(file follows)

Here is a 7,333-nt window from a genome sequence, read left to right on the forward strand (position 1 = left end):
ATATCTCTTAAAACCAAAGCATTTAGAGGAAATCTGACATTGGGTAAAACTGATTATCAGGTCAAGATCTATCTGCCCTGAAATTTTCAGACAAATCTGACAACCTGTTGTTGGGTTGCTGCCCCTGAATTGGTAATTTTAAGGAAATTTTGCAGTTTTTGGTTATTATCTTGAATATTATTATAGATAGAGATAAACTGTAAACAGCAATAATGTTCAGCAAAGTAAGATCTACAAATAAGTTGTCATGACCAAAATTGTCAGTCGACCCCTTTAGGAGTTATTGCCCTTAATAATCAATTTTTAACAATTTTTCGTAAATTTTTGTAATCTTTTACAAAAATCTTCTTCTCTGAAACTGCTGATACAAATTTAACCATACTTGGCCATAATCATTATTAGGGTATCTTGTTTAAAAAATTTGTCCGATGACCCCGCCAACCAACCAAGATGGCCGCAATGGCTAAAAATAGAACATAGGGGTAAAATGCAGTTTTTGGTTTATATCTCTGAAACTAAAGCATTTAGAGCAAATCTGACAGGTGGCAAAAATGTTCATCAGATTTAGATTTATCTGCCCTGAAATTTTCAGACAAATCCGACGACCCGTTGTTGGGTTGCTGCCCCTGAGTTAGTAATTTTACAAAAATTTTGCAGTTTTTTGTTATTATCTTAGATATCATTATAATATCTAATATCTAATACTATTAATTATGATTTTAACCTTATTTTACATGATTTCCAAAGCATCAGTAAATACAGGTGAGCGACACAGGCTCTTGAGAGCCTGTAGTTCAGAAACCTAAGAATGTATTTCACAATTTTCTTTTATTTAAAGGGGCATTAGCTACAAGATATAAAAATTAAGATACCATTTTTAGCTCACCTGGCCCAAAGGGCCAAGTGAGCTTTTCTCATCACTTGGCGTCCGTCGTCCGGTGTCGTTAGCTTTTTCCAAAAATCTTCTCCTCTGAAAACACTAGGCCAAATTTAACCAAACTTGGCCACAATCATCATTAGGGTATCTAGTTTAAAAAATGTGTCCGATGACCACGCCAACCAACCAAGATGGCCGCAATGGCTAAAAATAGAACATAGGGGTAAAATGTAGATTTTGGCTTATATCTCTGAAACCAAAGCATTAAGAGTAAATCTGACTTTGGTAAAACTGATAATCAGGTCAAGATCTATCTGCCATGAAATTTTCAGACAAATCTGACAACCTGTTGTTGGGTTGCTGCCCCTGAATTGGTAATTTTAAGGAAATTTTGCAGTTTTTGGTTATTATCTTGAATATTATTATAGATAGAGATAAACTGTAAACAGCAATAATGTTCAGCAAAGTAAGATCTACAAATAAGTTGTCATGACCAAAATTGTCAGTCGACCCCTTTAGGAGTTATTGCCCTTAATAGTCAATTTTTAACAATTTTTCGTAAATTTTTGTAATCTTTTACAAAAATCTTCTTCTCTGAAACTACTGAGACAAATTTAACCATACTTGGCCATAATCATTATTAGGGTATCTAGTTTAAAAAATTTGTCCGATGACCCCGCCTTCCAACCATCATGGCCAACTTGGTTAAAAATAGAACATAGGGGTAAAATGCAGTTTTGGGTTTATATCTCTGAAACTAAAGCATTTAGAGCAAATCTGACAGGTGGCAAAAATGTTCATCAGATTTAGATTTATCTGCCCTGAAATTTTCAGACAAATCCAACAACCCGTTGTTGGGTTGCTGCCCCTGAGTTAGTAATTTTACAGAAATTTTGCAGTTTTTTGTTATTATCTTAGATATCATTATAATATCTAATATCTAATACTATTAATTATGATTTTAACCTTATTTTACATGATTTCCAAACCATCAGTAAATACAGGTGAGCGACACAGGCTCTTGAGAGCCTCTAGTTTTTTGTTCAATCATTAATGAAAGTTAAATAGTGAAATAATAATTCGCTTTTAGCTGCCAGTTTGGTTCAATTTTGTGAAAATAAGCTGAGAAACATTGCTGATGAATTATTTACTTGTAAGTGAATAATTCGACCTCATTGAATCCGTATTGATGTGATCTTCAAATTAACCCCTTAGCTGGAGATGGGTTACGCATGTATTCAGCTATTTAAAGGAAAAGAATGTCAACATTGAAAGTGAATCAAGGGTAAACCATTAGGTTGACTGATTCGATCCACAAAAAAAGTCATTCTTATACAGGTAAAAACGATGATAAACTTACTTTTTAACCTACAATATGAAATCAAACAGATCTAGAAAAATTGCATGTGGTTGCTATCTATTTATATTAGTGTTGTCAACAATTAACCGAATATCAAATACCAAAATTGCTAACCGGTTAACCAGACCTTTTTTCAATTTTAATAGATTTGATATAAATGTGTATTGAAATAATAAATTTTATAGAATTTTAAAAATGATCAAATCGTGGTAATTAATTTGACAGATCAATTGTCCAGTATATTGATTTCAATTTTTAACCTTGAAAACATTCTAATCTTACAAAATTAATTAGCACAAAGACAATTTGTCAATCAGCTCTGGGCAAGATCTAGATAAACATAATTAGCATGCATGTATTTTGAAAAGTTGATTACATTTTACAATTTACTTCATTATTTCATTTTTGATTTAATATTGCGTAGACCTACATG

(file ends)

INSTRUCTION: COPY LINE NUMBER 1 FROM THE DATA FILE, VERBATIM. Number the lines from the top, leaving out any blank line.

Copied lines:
Here is a 7,333-nt window from a genome sequence, read left to right on the forward strand (position 1 = left end):